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Butler says CETA would undermine pharmacare

The Globe and Mail editorial board commented earlier this week on two reports about provincial drug plans for seniors.

According to the newspaper, the corporate-friendly C.D. Howe Institute report argued “to base coverage on income, so those with the least resources – whatever their age – will get their drugs paid for”, while the more progressive Institute for Research on Public Policy “favours full and universal coverage of drug costs [and] a central agency to buy drugs, thus generating huge discounts from bulk purchases.”

While not endorsing either report, the editorial board says, “It makes no sense to divorce pharmaceutical treatment from the principle of universality. More and more health care is pharmaceutical care, and Canada is the only developed country with universal health insurance that doesn’t provide full coverage for medications.”

Council of Canadians health care campaigner Michael Butler says, “Unfortunately, the Harper government is working against our best interests given its Comprehensive Economic and Trade Agreement (CETA) with the European Union would put a stop to the possibility of pharmacare. That’s because CETA would significantly delay cheaper generic medicines from entering our market. It is estimated that changes to patent protection for pharmaceutical drugs could cost our public health care system $850 million to $1.65 billion annually.”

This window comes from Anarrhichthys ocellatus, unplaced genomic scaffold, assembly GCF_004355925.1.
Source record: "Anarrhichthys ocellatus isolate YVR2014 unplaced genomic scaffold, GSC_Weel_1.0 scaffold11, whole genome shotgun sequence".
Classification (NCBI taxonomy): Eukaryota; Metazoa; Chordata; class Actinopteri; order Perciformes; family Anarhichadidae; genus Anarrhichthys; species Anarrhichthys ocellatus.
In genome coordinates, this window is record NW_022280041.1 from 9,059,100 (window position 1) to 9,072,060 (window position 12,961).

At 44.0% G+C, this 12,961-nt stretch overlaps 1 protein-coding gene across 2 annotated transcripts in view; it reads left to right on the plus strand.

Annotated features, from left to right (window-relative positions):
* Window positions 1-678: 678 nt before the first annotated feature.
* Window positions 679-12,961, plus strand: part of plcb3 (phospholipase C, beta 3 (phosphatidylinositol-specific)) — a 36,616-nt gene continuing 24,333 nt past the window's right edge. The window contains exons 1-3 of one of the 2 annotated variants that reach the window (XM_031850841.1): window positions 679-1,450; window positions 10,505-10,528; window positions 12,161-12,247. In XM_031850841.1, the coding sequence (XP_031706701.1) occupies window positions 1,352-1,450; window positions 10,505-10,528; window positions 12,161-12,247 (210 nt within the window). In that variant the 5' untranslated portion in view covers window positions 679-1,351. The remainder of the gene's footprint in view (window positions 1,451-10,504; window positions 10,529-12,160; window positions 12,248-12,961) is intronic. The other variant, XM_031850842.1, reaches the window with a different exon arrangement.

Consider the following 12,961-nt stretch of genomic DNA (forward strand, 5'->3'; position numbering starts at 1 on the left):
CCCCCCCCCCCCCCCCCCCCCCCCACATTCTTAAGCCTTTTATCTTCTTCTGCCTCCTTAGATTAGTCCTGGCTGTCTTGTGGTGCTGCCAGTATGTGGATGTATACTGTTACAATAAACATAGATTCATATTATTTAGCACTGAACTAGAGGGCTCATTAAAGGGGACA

He argues, “If CETA is ratified the likelihood of a national pharmacare plan becomes substantially more difficult (if possible at all) as we would also face billions of dollars in lawsuits under the investor-state dispute settlement (ISDS) mechanism. Pharmaceutical corporations that see pharmacare as an infringement on their right to profit from life-saving medications would be well positioned with this provision to stop such an initiative. The recent $500 million ISDS lawsuit under NAFTA against Canada by US pharmaceutical giant Eli Lilly highlights the difficulty of making cheaper generic drugs available to Canadians.”

Butler concludes, “If we want to implement universal pharmacare, then we must say no to ‘free trade’ deals like CETA.”

Further reading
In the name of ‘free trade’ our public health care system is forced to swallow another poison pill (September 2014 blog by Michael Butler)
Eli Lilly’s investor-state challenge against Canada (November 2013 blog)
Eli Lilly lawsuit should prompt review of Canada’s investment treaty obligations (September 2013 media release)